Martinez is truly a small town. It's population is 36,000, but sometimes it feels as if it's a town of 3,600 people. It seems as if everyone is related in one way or the other.

Little did I know that my move to Martinez would eventually weave my family and me into the fabric of the community to a degree that I could not understand at the time.

I was born at Alta Bates Hospital in Berkeley and was raised in Walnut Creek. After a short stint in Chicago after graduating from Cal, I bought a home in Walnut Creek and went to work for the family insurance business my grandfather founded in 1933.

Not too many years later, my wife and I divorced, sold the Walnut Creek home, and I moved into what was my great-grandfather's home in Lafayette.

I spent seven years there, remarried and had my daughter Sarah.

When it was time to find a home, we moved to Martinez from Lafayette in 1992, and bought a cute little bungalow on the corner of Green and Arlington. One of the first couples to welcome us to the neighborhood was Bob and Mary Hatch. Little did I know that 20 years later they would become Uncle Bob and Aunt Mary Hatch!

My father, Bob Schroder, and his father, Ted Schroder, spent many years serving their communities, primarily Walnut Creek.

My grandfather was the first fire marshal of the Central Fire District in Walnut Creek. My father was the mayor of Walnut Creek three times and spent 16 years on the Walnut Creek City Council and 16 years on the Contra Costa Board of Supervisors.

I have been fortunate to serve my community of Martinez for the last 18 years as a member of the City Council and as mayor. I guess you could say that it is "in my blood."

Growing up in Walnut Creek in the 1950s and 1960s was like growing up in a small town very much like Martinez. My best friend and I would walk downtown and check out the animals at the Diamond Pet Shop, listen to the harvested walnuts rushing from the processing plant to the warehouse on the converyor belt over Civic Drive and then catch the Three Stooges at a matinee at the El Rey Theatre.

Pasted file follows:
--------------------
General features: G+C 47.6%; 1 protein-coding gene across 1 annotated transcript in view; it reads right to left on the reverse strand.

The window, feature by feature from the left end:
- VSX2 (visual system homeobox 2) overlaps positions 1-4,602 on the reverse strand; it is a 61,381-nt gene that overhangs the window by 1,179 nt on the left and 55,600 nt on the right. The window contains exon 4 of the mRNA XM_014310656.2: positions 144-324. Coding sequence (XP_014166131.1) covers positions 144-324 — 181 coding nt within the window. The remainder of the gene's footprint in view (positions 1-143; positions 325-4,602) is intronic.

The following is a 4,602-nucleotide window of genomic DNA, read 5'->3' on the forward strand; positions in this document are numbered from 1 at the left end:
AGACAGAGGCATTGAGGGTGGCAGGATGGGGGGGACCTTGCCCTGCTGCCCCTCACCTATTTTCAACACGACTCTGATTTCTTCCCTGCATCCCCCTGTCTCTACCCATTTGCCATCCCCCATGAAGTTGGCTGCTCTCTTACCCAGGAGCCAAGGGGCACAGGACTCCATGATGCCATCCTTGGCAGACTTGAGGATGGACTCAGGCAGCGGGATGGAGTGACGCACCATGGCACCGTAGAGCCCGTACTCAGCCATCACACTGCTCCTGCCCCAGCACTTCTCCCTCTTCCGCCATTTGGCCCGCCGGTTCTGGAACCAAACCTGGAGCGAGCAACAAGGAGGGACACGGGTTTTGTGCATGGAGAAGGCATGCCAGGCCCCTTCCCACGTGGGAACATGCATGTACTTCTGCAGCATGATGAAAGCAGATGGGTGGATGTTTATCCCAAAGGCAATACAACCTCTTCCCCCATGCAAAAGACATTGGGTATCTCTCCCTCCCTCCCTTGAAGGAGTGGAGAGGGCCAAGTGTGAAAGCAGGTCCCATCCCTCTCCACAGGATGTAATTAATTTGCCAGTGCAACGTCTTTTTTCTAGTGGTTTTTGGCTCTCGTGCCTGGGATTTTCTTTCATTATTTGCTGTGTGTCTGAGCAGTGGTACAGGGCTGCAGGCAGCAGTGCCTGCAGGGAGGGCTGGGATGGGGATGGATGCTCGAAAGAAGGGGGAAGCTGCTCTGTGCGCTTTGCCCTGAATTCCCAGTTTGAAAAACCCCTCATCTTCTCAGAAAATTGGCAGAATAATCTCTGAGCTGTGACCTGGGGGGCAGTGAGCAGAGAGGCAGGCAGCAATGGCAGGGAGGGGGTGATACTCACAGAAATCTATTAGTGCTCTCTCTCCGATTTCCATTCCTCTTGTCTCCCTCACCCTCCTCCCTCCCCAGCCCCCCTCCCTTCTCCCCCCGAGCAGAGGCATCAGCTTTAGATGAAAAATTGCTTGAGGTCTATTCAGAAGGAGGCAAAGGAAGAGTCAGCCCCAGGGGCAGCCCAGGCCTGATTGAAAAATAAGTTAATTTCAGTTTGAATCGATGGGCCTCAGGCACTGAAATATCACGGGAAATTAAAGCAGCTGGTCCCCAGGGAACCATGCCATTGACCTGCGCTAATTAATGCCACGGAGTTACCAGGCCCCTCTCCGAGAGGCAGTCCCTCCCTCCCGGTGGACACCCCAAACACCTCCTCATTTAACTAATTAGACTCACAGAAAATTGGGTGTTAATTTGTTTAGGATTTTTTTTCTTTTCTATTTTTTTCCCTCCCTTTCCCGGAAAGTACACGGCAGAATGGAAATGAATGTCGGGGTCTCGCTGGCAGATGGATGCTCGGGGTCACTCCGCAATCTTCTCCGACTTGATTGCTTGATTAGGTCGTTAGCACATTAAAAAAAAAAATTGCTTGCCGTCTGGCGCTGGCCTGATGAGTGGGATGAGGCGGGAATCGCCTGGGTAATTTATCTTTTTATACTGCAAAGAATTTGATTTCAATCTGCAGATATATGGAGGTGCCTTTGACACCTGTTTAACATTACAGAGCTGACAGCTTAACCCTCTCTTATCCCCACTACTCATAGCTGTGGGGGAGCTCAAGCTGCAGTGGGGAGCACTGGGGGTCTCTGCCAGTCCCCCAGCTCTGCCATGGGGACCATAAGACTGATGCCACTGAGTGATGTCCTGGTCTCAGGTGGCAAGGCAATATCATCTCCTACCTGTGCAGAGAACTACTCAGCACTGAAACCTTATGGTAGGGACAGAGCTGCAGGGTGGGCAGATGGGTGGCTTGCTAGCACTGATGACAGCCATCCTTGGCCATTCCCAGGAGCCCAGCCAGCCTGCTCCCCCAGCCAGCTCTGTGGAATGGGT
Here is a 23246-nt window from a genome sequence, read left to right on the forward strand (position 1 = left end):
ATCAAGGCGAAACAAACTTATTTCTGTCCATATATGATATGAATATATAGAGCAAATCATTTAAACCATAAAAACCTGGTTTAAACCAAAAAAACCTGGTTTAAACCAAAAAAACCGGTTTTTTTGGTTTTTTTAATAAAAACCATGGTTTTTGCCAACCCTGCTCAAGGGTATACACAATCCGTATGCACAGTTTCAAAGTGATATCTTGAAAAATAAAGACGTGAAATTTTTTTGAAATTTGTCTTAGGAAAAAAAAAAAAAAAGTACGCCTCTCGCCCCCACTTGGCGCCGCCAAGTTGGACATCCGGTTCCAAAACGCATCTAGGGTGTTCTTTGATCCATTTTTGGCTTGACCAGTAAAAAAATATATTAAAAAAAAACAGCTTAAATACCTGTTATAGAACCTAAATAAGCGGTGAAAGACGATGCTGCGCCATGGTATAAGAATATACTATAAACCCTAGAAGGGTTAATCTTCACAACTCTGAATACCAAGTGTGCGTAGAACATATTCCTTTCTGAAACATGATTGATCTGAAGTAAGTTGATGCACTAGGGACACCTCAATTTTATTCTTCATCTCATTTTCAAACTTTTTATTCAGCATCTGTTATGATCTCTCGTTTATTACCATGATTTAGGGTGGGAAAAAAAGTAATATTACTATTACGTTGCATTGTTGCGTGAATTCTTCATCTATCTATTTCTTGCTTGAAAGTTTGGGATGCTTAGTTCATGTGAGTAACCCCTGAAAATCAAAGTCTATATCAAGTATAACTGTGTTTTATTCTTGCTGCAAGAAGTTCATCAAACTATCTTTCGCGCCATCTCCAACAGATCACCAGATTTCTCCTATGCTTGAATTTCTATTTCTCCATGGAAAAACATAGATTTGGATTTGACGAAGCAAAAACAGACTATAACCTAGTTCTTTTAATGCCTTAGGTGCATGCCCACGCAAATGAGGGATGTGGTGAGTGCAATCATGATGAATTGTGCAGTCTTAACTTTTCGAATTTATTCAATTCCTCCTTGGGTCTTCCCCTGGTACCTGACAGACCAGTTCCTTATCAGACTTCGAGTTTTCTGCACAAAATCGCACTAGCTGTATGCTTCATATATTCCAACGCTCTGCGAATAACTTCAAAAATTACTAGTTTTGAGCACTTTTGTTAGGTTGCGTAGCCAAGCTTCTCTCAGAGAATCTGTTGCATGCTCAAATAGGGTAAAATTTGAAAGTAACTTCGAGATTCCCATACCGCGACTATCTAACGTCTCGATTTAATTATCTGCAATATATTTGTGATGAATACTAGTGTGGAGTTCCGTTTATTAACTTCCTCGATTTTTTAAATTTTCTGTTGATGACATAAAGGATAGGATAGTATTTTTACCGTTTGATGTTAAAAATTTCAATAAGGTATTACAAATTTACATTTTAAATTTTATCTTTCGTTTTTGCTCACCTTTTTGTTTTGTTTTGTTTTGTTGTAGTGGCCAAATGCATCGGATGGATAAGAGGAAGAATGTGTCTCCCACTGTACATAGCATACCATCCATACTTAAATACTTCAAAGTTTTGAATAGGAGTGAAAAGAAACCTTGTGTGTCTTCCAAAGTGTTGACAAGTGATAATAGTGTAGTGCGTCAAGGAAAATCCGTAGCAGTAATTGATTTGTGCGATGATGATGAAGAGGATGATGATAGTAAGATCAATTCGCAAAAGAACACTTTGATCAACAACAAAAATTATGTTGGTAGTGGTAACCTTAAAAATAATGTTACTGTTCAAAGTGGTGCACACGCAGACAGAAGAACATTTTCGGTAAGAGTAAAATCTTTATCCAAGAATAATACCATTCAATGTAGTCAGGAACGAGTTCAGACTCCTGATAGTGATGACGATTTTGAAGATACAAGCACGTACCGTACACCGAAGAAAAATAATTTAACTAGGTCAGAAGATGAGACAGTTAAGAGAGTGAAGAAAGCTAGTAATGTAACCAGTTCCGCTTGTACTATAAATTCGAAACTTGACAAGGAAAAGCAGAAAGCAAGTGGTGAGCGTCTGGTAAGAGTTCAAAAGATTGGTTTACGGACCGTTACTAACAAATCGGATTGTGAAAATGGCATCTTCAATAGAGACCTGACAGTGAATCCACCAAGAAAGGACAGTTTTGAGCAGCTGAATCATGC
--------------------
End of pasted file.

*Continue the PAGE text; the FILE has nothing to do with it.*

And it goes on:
Over time, Walnut Creek changed and now it has become a very different place.

Not that it is a bad place, just different. I am there everyday, but it is not the Walnut Creek that I grew up with.

On the other hand, Martinez has changed too, but not in the same way. Martinez was once the epicenter of commerce in Contra Costa County.

If you wanted to shop, bank, get a driver's license, travel by train, or take care of legal issues, you came to Martinez. Over time, that changed.

But in some ways the exoudus of the department stores and banks to other parts of the county has saved Martinez.

It is a time capsule that many seek out in this world of everything digitized.

It is the "Mayberry" that we long for. It is a place where everyone knows you and cares about you.

The recent Fourth of July parade hammered this home for me. The streets were lined with thousands of people the likes of which I have not seen before. Everyone was excited and cheered as the procession passed by.

Antique cars, floats, bands, tractors, unicyclists, and yes, even public officials, were cheered as they passed through the the parade route. My family and I waved and tossed candy to the kids lining the street.

It was a wonderful day for Martinez.

What a place! We are so lucky!

But nothing stays the same forever: either you move forward and improve or you deteriorate. Martinez has been moving forward for the last several years with a solid financial base and physical improvements throughout the community.

Most of our parks have been improved, with the rebuilding of Waterfront Park to commence later this year.

We are working toward opening day for the Martinez Clippers baseball team next June.

We are in the midst of working with the state on the outstanding loans that were used to build the marina 40-50 years ago. With that debt restructured and the pending SB 1424 approved, we will be ready to develop and execute a solid plan for the marina and the Martinez waterfront.

As the economy improves, now is the time for us to move forward and take advantage of the bright future ahead. This window of opportunity will not be open forever.

Rob Schroder is the mayor of Martinez. Email him at rschroder@cityofmartinez.org.